Do you really think I am going to forget about your medicine - please swallow your tablets - have a drink and swallow your tablets please Cameron - Cameron, swallow your tablets.

I've developed formaphobia (I also invented a new word - but I think it's pretty accurate)

Then go to the toilet

The last I looked you didn't have a drivers licence please go and sit in the passenger seat

Get out of the car Cameron, Cameron please get out of the car, Cameron get out of the car - PLEASE

Watch the step

Good looking

Playschools on

Turn the music down.

We don't have to sit in front of the music to hear it.

We need to plug your iPad in to charge otherwise you can't use it. No, we need to plug your iPad in to charge or you can't have it later. No .........

If you want a drink then go and get one

I love the fact you get sarcasm

Yes Cameron, Yes Cameron, Yes Cameron - honey please stop telling me over and over again - Yes Cameron, Yes Cameron.

Please don't touch the buttons

We'll have to wait till Daddy gets home - Cameron's untuned the TV again

At least Cam got the joke

Put Pav down - NOT NEAR THE FAN!!!!!!!

It is very difficult to brush your teeth with your lips closed - please open your mouth

Please don't yell - I'm only trying to help

High Five

STOP! - You're hurting

Funny Cam

Not everyone wants to talk to you Cam

Hands down

Please don't touch

How many times have I told you, you can't put DVD's in your CD player.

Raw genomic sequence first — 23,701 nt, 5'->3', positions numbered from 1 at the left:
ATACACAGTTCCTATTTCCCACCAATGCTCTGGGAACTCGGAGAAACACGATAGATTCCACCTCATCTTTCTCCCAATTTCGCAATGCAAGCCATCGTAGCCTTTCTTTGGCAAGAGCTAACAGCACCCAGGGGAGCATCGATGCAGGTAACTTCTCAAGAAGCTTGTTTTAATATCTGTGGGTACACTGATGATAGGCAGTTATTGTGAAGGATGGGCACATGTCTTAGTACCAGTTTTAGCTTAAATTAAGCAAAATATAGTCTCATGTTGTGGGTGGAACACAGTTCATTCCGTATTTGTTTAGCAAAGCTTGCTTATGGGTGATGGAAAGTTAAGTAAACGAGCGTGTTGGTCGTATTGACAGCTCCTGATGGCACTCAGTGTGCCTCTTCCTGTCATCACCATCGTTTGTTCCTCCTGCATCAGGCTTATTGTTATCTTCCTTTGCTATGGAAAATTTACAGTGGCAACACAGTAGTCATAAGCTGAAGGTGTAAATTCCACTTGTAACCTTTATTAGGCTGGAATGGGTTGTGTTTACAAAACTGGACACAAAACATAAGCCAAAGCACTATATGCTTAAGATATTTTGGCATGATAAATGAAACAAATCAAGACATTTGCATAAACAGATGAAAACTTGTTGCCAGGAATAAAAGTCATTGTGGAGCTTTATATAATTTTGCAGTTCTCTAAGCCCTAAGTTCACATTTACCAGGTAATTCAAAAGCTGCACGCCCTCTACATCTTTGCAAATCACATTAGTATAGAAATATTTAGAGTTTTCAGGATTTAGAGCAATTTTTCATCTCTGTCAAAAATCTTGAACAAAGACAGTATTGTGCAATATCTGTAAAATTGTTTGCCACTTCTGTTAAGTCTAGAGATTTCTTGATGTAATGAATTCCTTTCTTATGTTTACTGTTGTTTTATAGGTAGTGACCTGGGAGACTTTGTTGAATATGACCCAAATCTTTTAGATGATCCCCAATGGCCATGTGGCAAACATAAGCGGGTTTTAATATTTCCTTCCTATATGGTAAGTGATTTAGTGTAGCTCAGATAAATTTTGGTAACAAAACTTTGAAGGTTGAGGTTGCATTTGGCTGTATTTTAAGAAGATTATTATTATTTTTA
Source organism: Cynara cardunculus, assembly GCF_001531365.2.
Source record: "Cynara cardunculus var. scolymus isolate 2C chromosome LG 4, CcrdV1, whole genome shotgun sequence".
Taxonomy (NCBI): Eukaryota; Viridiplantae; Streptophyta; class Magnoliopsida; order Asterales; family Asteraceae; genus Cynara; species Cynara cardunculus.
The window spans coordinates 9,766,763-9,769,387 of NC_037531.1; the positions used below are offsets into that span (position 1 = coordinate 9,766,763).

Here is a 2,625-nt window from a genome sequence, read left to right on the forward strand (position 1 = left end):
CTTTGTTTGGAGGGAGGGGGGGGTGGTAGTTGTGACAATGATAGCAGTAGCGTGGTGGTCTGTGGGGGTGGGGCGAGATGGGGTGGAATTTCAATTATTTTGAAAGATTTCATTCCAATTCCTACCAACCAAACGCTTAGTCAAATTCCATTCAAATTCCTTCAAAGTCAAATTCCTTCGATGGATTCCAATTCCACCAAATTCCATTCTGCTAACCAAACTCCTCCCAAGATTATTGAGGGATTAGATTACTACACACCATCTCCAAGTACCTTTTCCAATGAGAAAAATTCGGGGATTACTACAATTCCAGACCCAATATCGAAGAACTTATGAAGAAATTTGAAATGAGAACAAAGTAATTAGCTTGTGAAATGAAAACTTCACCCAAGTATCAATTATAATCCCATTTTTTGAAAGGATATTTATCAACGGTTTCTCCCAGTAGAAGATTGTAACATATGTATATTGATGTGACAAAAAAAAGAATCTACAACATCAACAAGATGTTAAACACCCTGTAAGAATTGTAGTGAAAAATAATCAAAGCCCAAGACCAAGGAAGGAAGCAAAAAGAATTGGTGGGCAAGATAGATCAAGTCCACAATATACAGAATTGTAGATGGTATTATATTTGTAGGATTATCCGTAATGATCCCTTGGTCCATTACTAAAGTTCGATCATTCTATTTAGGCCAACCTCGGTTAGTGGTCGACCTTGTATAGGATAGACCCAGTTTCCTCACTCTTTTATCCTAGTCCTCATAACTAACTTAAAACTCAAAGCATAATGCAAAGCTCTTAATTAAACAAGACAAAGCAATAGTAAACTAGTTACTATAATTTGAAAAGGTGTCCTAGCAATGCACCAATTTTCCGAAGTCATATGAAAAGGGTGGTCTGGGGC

Where's the _________ Wiggles DVD - I've got the case?

Has anyone seen Cameron's shoes?

Has anyone seen Cameron?

Cameron get out of that car - it's not ours

Hey Cam - well done

Please don't tap me

Yes, I know this is the way to Grandads

Not happy Cam

Please don't scream

That's fantastic Cam!!!!!!

Cameron, Cameron, CAMERON, CAMERON - C A M E R O N!!!!!!!!!

Why????????

Oh, it's time for a hug - okay

Thank you Cam :)

I love you too

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This blog post is part of the awareness raising campaign - Special Saturday - raising awareness of people living with special needs around the world.

Please join the cause by joining the facebook page - http://www.facebook.com/SpecialSaturday
Following on twitter - @Specialsat and retweeting hashtag - #specialsaturday
Reading and following the Special Saturday Blog - http://specialsaturday.org/home/


Thursday, 26 January 2012

I Can 100% Guarantee That No Weed Will Grow in our Front Entrance

The summer heat has truly hit here in Perth (Australia) over the last week. It got so bad yesterday that the kids bedrooms felt like saunas and we decided everyone should sleep in our bedroom where our only working air conditioner is. We've been basically living in our bedroom for the last week, the bed has been our lounge chair and there's been lots of togetherness happening.